|A random rectangle that does not represent anything related to the story.
This story does not involve a river. However, it involves a bank.
I know it is not a good idea to start a story with a terrible pun. Cool bloggers do not do that. They start their stories with awesome puns.
To make up for the coolness coefficient, let me provide a disclaimer: the story mentioned here is entirely true, and has resemblances with multiple real-life characters.
This story dates back from 2009 or thereabouts (it could have been 2008 as well, but probably not 2010) — an era when I owned a cellphone whose battery lasted for more than fifteen minutes, Ayesha Takia was an active actress, and Mamata Banerjee was yet to be appointed Chief Minister.
In other words, life was still good.
It was a summer morning. I had run through my usual chores of an unhealthy breakfast rich in cholesterol, a bath that had probably involved a soap (I am more or less sure about this), said “no” to a lady who enquired whether I was interested in a personal loan from Bank X (name withheld), and read Luann on The Telegraph.
All in all, it was a perfectly normal morning.
Then I managed to pull off the impossible: I acquired a taxi in Kolkata. Rumours are that this particular activity is about to replace opening Flipkart packages as the most excruciating one for an Indian, so it was a remarkable achievement.
All in all, it was a perfectly normal morning that I managed to take to the next level.
Then my cellphone trilled — the one that retained charge for more than fifteen minutes. I responded.
“Am I speaking to Mr Abhishek Mukherjee?” The voice sounded oddly familiar.
“Sir, I am talking on behalf of Bank X.”
I instantly knew who it was.
“Didn’t you call me about twenty minutes back?”
“Yes, Sir, I am extremely sorry that I have called you again.”
“But I told you...”
“It is not about the loan, Sir. I wanted to ask you something personal.”
“Sir, can I ask you something?”
No, she could not have fallen for my rich baritone — at least, not this easily. She definitely knows something else about me. What could it be?
“What is this about?”
“Have you ever been to Indian Idol?”
What was that I told you about a perfectly normal morning?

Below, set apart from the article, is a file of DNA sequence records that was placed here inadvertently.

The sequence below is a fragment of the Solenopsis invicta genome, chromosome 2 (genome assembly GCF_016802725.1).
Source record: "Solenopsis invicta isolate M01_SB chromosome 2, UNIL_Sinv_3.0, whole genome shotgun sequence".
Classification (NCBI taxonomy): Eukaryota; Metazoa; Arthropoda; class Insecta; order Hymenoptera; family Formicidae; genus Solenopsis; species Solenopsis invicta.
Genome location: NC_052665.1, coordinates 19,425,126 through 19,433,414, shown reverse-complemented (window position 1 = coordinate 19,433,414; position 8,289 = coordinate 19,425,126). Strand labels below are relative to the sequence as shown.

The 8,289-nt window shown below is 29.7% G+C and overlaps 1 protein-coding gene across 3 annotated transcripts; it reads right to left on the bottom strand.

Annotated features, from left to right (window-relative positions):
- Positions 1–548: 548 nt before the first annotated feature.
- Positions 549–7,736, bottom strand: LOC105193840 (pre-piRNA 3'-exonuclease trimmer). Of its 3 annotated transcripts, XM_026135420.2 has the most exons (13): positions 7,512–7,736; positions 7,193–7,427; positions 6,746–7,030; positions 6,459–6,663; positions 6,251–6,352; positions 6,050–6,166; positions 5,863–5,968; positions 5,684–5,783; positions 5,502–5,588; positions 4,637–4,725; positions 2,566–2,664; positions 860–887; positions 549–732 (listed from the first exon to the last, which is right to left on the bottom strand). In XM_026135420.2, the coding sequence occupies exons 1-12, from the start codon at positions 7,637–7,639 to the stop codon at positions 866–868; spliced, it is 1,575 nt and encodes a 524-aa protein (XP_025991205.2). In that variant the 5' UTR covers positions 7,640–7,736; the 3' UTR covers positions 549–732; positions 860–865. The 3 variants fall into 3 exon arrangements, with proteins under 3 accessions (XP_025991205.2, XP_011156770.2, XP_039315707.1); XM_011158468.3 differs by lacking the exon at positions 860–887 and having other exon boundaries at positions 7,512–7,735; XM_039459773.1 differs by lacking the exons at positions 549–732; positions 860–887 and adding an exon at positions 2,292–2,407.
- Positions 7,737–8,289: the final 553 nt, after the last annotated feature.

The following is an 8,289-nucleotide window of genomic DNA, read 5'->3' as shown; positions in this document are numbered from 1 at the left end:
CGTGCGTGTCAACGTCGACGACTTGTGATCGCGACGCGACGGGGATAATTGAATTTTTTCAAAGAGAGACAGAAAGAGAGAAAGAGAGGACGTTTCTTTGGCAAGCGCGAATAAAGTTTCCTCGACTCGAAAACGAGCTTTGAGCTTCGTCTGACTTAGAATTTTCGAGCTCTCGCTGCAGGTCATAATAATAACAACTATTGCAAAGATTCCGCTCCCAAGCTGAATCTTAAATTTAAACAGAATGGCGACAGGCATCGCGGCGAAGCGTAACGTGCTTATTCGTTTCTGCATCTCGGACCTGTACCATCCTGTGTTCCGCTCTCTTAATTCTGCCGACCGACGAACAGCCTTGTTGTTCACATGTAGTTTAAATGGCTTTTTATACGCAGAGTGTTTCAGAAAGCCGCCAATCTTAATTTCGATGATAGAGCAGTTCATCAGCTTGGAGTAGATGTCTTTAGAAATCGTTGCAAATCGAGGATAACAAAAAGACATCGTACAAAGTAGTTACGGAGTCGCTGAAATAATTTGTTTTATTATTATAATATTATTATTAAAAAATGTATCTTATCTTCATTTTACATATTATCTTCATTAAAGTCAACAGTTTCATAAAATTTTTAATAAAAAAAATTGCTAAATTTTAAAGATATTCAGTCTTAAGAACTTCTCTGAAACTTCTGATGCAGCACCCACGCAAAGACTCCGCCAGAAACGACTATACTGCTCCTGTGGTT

I will digress here a bit. I took the first season of Indian Idol very seriously. Sa Re Ga Ma (without the Pa) was different. Though the standard of Sa Re Ga Ma was generally superior to that of Indian Idol, it did not involve the audience. You could not send text messages to vote in Sa Re Ga Ma.
Indian Idol had me hooked on, and I still remember random names like Ravindra Ravi, Rahul Vaidya, Prajakta Shukre, Amit Sana, and, of course, Abhijit Sawant. After the first season, unfortunately, I lost interest.
“What? Oh, no, no, I have never been to Indian Idol.”
“Are you sure, Sir?”
“What do you mean?”
“Sir, I went to the Indian Idol auditions this year. I met someone called Abhishek Mukherjee there. We became really close, but I have somehow lost his phone number. He does not call me, either.”
Poor girl. When would she learn the ways of the world?
“I am sorry, but I am not the same Abhishek Mukherjee. I have never been to any Indian Idol audition.”
“Are you sure, Sir?”
“I mean, I am sorry to bother you with all this. Please do not tell the authorities at Bank X. Please.”
“That is okay. I won’t.”
Thus went my otherwise perfectly normal morning, basked in the futile glory of being the namesake of an aspiring Indian Idol participant missed by a female employee of Bank X (or of a call centre with whom Bank X has a contract).
Obviously, I checked for Abhishek Mukherjee, but no one of that name had qualified for that year’s (or, for that matter, any year’s) Indian Idol. On the other hand, an Abhishek Mukherjee had indeed made it to Sa Re Ga Ma Pa Singing Superstar,2010. This was as close as I have made it to a reality show.
Dear woman who had called me on behalf of Bank X over half a decade back: did you find out whether it was the same person?